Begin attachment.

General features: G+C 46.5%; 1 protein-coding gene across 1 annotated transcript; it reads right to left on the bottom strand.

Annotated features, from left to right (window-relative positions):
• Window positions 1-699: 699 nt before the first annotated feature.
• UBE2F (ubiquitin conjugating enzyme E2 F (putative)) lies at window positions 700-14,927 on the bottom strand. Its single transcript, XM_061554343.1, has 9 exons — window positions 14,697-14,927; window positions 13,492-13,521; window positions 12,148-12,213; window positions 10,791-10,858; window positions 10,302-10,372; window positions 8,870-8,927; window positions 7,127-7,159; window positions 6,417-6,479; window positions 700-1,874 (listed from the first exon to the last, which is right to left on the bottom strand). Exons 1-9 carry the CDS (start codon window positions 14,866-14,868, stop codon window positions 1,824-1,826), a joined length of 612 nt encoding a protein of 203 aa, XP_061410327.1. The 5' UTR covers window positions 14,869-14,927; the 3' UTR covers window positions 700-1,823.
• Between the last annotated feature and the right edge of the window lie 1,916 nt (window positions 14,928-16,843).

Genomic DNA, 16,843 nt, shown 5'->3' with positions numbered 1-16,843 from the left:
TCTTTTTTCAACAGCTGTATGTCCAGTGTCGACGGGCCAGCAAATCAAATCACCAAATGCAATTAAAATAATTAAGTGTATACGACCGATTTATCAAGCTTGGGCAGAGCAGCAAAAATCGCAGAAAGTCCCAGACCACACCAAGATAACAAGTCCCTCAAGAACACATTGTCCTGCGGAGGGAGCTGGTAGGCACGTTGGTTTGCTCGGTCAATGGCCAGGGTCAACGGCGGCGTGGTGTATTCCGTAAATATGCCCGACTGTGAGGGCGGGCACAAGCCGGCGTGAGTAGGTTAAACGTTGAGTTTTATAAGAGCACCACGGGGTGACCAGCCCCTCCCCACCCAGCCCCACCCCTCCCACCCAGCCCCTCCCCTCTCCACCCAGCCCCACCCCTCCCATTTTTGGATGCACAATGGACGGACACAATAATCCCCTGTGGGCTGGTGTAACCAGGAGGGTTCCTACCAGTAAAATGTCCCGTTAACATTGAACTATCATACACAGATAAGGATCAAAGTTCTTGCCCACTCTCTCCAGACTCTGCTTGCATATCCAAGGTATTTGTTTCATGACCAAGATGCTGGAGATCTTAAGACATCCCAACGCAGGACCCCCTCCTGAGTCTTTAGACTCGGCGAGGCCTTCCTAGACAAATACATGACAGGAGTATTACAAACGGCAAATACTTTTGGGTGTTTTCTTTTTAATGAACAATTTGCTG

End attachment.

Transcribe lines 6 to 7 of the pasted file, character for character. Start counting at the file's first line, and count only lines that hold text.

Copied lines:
Genomic DNA, 16,843 nt, shown 5'->3' with positions numbered 1-16,843 from the left:
TCTTTTTTCAACAGCTGTATGTCCAGTGTCGACGGGCCAGCAAATCAAATCACCAAATGCAATTAAAATAATTAAGTGTATACGACCGATTTATCAAGCTTGGGCAGAGCAGCAAAAATCGCAGAAAGTCCCAGACCACACCAAGATAACAAGTCCCTCAAGAACACATTGTCCTGCGGAGGGAGCTGGTAGGCACGTTGGTTTGCTCGGTCAATGGCCAGGGTCAACGGCGGCGTGGTGTATTCCGTAAATATGCCCGACTGTGAGGGCGGGCACAAGCCGGCGTGAGTAGGTTAAACGTTGAGTTTTATAAGAGCACCACGGGGTGACCAGCCCCTCCCCACCCAGCCCCACCCCTCCCACCCAGCCCCTCCCCTCTCCACCCAGCCCCACCCCTCCCATTTTTGGATGCACAATGGACGGACACAATAATCCCCTGTGGGCTGGTGTAACCAGGAGGGTTCCTACCAGTAAAATGTCCCGTTAACATTGAACTATCATACACAGATAAGGATCAAAGTTCTTGCCCACTCTCTCCAGACTCTGCTTGCATATCCAAGGTATTTGTTTCATGACCAAGATGCTGGAGATCTTAAGACATCCCAACGCAGGACCCCCTCCTGAGTCTTTAGACTCGGCGAGGCCTTCCTAGACAAATACATGACAGGAGTATTACAAACGGCAAATACTTTTGGGTGTTTTCTTTTTAATGAACAATTTGCTG